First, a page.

A temporary boost: The industry will bounce back in the short term but has problems to face
London, United Kingdom (PRWEB) June 07, 2013
The Temporary-Employment Placement Agencies industry supplies people to replace or supplement a client's existing labour force on a short-term basis. Industry operators serve clients across a broad range of industries. According to IBISWorld industry analyst Andrew Johnson, “the industry is heavily affected by economic conditions, as companies prefer to preserve the jobs of permanent employees in a downturn.” However, temporary workers are often the first to be hired during the initial recovery phase. There are over 1.6 million temporary workers in the United zingdom, representing about 6.4% of the total labour force.
Industry revenue is estimated to grow at a compound annual rate of 0.9% during the five years through 2013-14, but it has been a turbulent period for industry operators. From a high of £29.3 billion in 2007-08, revenue fell to £26.3 billion in 2009-10. In 2013-14 the industry is forecast to have recovered, earning £29.3 billion of revenue. In 2013-14 the effect of resurgent business confidence is expected to be counteracted by increased demand for permanent employees. Consequently growth is expected to be flat over 2013-14, maintaining the level reached in 2012-13 when the industry was boosted by the use of temporary staff at the London Olympic Games.
Although there have been signs of an upturn in demand for temporary workers since 2010-11, this is being clouded by reduced demand from the public sector as the government implements budget and employment cuts. Newly introduced regulations, such as the Agency Worker Regulations (AWR) 2010, have buffeted the industry over the five-year period.
Johnson adds, “the short-term outlook for the industry is relatively good as continued uncertainty over the strength of the UK economy is expected to play in to the hands of temporary-employment placement agencies.” IBISWorld forecasts that industry revenue will strengthen in 2014-15, but over the longer term through to 2018-19, the industry is forecast to decrease. The continued decline will be partly due to the introduction of the AWR, which is expected to increase costs for agencies and employers, thus making employers more reluctant to hire temporary staff through industry players. A reduction in the supply of temporary workers is expected to negatively affect the industry in the medium term as business confidence grows and more permanent positions become available, reducing the number of people forced into temporary work.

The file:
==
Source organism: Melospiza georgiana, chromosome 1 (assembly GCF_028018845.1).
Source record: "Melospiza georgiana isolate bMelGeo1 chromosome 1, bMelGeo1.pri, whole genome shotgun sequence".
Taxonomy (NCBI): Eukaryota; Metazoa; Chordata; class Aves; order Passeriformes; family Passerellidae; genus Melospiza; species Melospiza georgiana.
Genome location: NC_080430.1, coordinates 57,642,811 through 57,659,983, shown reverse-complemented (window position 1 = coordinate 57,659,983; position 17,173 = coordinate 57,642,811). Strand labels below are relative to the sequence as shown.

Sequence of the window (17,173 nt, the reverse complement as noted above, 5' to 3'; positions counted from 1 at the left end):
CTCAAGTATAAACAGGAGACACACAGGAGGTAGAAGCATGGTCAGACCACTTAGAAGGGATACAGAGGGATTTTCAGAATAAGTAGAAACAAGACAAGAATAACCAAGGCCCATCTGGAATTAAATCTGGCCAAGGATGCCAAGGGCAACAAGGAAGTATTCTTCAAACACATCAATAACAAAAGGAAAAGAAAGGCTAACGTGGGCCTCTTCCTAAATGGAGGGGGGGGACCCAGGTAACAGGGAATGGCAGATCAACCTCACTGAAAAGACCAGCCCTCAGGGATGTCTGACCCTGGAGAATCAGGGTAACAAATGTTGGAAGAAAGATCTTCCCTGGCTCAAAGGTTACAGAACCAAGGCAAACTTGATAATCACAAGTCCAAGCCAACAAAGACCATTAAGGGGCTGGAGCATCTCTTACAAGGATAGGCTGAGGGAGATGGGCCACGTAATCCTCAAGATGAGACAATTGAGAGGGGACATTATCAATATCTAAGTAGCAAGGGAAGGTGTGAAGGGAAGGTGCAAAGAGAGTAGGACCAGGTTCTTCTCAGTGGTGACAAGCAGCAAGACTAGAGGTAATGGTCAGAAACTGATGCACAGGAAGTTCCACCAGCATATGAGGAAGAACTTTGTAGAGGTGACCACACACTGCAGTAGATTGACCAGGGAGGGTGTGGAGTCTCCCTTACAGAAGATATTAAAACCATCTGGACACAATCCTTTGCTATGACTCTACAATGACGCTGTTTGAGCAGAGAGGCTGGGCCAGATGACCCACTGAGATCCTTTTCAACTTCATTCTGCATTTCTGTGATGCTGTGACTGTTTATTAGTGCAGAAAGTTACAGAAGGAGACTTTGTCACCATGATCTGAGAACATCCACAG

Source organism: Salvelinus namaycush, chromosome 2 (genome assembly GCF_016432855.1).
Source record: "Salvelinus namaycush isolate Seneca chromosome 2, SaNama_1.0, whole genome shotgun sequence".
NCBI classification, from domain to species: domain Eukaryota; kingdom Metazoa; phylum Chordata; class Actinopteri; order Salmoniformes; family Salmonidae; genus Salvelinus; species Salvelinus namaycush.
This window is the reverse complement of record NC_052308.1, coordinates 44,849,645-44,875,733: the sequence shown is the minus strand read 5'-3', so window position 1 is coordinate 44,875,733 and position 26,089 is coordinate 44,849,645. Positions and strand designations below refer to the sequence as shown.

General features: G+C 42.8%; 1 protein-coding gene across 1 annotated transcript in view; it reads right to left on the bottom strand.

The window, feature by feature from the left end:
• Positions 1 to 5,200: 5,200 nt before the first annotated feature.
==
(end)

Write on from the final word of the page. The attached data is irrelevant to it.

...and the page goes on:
The Temporary-Employment Placement Agencies industry is highly fragmented. Most operators are small or medium-sized establishments. In 2012, almost 70% of industry establishments employed fewer than 10 people. Although there are some large global players in the industry, their combined share of industry revenue is small. Indeed, the top four players account for less than 15% of total industry revenue with only Adecco classed as a major player.
For more information on the Temporary-Employment Placement Agencies industry, including latest industry trends, statistics, analysis and market share information, purchase the full report from IBISWorld, the nation’s largest publisher of industry research.
IBISWorld industry Report Key Topics
Businesses in this industry supply labour to clients for limited periods to temporarily replace or supplement their existing labour force. The individuals continue to be employed by the agency but are supervised by the client at the worksite. The industry excludes employees outsourced on a long-term basis, who are classified in other industries according to the activity they perform.
Key External Drivers
Industry Life Cycle
Products & Markets
Products & Services
Globalisation & Trade
Market Share Concentration
Key Success Factors
Cost Structure Benchmarks
Barriers to Entry
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